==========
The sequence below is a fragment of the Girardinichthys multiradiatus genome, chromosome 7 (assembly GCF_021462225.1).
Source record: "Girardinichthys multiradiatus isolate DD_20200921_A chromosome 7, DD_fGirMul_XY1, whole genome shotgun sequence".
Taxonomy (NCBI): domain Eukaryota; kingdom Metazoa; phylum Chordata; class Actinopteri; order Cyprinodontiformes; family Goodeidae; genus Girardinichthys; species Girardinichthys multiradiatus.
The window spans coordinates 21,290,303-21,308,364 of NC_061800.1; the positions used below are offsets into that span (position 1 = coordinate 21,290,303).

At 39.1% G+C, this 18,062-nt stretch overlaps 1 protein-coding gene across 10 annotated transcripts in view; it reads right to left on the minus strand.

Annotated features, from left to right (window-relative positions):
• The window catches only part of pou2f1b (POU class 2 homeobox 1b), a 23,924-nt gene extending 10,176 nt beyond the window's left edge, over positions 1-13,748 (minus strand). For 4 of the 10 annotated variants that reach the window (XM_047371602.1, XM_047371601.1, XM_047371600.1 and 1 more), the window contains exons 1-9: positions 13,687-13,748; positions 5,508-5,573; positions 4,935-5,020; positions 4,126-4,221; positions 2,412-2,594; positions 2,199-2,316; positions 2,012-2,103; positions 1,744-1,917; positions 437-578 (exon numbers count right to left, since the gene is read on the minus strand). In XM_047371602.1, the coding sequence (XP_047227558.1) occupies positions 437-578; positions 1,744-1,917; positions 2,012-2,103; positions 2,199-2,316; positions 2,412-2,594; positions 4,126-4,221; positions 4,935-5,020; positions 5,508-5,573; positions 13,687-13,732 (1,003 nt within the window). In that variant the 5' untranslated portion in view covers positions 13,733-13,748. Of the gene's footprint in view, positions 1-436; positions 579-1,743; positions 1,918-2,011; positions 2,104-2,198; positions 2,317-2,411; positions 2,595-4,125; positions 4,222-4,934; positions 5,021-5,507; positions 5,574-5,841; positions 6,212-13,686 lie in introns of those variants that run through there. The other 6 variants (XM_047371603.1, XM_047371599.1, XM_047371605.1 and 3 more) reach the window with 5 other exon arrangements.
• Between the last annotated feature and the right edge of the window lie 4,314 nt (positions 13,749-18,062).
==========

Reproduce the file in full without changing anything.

The sequence below is a fragment of the Girardinichthys multiradiatus genome, chromosome 7 (assembly GCF_021462225.1).
Source record: "Girardinichthys multiradiatus isolate DD_20200921_A chromosome 7, DD_fGirMul_XY1, whole genome shotgun sequence".
Taxonomy (NCBI): domain Eukaryota; kingdom Metazoa; phylum Chordata; class Actinopteri; order Cyprinodontiformes; family Goodeidae; genus Girardinichthys; species Girardinichthys multiradiatus.
The window spans coordinates 21,290,303-21,308,364 of NC_061800.1; the positions used below are offsets into that span (position 1 = coordinate 21,290,303).

At 39.1% G+C, this 18,062-nt stretch overlaps 1 protein-coding gene across 10 annotated transcripts in view; it reads right to left on the minus strand.

Annotated features, from left to right (window-relative positions):
• The window catches only part of pou2f1b (POU class 2 homeobox 1b), a 23,924-nt gene extending 10,176 nt beyond the window's left edge, over positions 1-13,748 (minus strand). For 4 of the 10 annotated variants that reach the window (XM_047371602.1, XM_047371601.1, XM_047371600.1 and 1 more), the window contains exons 1-9: positions 13,687-13,748; positions 5,508-5,573; positions 4,935-5,020; positions 4,126-4,221; positions 2,412-2,594; positions 2,199-2,316; positions 2,012-2,103; positions 1,744-1,917; positions 437-578 (exon numbers count right to left, since the gene is read on the minus strand). In XM_047371602.1, the coding sequence (XP_047227558.1) occupies positions 437-578; positions 1,744-1,917; positions 2,012-2,103; positions 2,199-2,316; positions 2,412-2,594; positions 4,126-4,221; positions 4,935-5,020; positions 5,508-5,573; positions 13,687-13,732 (1,003 nt within the window). In that variant the 5' untranslated portion in view covers positions 13,733-13,748. Of the gene's footprint in view, positions 1-436; positions 579-1,743; positions 1,918-2,011; positions 2,104-2,198; positions 2,317-2,411; positions 2,595-4,125; positions 4,222-4,934; positions 5,021-5,507; positions 5,574-5,841; positions 6,212-13,686 lie in introns of those variants that run through there. The other 6 variants (XM_047371603.1, XM_047371599.1, XM_047371605.1 and 3 more) reach the window with 5 other exon arrangements.
• Between the last annotated feature and the right edge of the window lie 4,314 nt (positions 13,749-18,062).